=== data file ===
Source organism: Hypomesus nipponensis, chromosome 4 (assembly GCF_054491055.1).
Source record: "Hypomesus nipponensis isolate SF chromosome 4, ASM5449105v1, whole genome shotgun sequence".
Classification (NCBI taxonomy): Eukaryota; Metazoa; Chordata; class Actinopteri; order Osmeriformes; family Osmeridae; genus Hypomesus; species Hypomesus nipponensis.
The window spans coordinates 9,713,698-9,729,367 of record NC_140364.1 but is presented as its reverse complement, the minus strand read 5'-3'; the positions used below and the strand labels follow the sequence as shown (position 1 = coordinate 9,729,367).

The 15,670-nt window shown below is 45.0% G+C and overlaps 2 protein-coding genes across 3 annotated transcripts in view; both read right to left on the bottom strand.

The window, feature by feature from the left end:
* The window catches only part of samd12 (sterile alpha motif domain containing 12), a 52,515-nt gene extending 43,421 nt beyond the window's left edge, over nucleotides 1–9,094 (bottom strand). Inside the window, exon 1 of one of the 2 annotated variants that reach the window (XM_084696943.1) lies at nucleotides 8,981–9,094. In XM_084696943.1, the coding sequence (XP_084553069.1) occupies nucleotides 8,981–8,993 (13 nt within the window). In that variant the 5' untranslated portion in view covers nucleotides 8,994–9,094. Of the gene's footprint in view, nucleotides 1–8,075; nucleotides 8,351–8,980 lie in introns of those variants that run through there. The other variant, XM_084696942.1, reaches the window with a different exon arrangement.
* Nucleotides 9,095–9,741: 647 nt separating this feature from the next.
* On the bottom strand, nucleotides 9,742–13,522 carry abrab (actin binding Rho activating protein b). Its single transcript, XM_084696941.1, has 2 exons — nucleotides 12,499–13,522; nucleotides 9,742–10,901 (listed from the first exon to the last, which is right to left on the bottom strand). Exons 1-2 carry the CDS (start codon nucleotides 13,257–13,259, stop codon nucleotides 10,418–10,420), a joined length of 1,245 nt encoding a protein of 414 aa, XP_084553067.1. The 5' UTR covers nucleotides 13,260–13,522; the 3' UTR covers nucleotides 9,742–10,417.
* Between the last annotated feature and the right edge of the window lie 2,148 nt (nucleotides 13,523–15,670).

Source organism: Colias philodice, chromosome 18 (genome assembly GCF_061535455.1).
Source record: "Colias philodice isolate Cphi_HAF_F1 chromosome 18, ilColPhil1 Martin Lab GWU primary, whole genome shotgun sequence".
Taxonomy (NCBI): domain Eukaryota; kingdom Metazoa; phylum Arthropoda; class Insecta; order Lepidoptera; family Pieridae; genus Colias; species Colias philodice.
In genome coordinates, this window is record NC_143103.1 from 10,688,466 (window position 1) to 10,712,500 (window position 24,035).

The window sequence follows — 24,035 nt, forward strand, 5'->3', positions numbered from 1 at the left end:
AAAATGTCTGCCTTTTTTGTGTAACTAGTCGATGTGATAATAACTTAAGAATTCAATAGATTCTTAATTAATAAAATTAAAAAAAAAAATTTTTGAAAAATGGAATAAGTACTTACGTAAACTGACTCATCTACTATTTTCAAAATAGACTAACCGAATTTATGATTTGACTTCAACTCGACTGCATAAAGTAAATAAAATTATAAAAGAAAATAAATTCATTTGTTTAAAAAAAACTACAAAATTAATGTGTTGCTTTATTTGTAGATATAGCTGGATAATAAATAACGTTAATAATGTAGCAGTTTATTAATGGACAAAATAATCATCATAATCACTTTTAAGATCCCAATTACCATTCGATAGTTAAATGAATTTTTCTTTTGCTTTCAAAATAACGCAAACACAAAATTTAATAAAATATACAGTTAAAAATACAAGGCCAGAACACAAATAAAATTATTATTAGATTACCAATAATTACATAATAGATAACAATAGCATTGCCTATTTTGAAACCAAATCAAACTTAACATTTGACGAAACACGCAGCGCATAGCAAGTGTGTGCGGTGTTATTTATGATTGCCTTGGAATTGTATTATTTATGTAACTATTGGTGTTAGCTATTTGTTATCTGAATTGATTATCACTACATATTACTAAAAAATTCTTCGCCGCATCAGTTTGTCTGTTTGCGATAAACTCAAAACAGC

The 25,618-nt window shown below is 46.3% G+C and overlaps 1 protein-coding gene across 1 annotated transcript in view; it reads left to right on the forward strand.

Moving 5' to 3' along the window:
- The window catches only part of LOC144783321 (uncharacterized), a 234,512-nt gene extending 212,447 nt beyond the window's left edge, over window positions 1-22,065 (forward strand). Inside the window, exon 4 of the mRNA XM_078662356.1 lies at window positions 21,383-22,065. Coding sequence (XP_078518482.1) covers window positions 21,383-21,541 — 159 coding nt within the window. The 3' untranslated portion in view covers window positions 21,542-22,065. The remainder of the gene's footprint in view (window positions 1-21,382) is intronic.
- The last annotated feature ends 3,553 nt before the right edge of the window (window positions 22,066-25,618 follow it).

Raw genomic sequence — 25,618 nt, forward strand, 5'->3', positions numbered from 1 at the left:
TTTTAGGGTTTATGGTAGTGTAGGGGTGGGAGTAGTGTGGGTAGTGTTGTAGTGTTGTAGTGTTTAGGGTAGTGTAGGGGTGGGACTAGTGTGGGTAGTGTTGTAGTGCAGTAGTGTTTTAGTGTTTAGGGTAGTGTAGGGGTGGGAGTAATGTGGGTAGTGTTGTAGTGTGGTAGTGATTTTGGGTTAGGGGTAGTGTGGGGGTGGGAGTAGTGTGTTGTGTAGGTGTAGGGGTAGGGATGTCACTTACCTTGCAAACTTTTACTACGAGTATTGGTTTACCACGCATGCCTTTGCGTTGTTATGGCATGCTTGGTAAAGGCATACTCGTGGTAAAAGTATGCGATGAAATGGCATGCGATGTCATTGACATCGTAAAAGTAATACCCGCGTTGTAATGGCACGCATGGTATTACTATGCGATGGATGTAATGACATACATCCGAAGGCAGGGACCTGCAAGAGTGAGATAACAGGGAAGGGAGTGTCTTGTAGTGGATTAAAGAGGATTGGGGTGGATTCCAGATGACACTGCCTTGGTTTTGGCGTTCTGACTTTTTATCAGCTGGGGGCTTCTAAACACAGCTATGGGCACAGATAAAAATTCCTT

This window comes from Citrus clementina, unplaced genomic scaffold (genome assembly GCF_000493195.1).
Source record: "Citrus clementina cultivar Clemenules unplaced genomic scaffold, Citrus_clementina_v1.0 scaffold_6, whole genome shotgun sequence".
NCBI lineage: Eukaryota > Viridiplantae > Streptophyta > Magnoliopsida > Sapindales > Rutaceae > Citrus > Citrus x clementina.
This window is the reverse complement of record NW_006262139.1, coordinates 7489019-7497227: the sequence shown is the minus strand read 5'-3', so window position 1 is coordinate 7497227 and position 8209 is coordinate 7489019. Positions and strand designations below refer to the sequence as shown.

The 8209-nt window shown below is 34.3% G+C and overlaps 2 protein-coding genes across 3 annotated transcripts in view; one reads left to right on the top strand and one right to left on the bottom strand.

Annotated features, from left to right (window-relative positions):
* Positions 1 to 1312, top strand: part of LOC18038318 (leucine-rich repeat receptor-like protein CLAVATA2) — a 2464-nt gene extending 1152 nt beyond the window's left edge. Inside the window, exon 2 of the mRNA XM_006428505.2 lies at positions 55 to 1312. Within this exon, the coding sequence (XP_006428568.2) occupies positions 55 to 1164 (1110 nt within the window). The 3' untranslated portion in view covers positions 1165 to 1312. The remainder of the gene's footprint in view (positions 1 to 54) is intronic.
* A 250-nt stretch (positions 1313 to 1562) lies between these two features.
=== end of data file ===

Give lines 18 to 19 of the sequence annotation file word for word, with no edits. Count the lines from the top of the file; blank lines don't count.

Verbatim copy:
Moving 5' to 3' along the window:
- The window catches only part of LOC144783321 (uncharacterized), a 234,512-nt gene extending 212,447 nt beyond the window's left edge, over window positions 1-22,065 (forward strand). Inside the window, exon 4 of the mRNA XM_078662356.1 lies at window positions 21,383-22,065. Coding sequence (XP_078518482.1) covers window positions 21,383-21,541 — 159 coding nt within the window. The 3' untranslated portion in view covers window positions 21,542-22,065. The remainder of the gene's footprint in view (window positions 1-21,382) is intronic.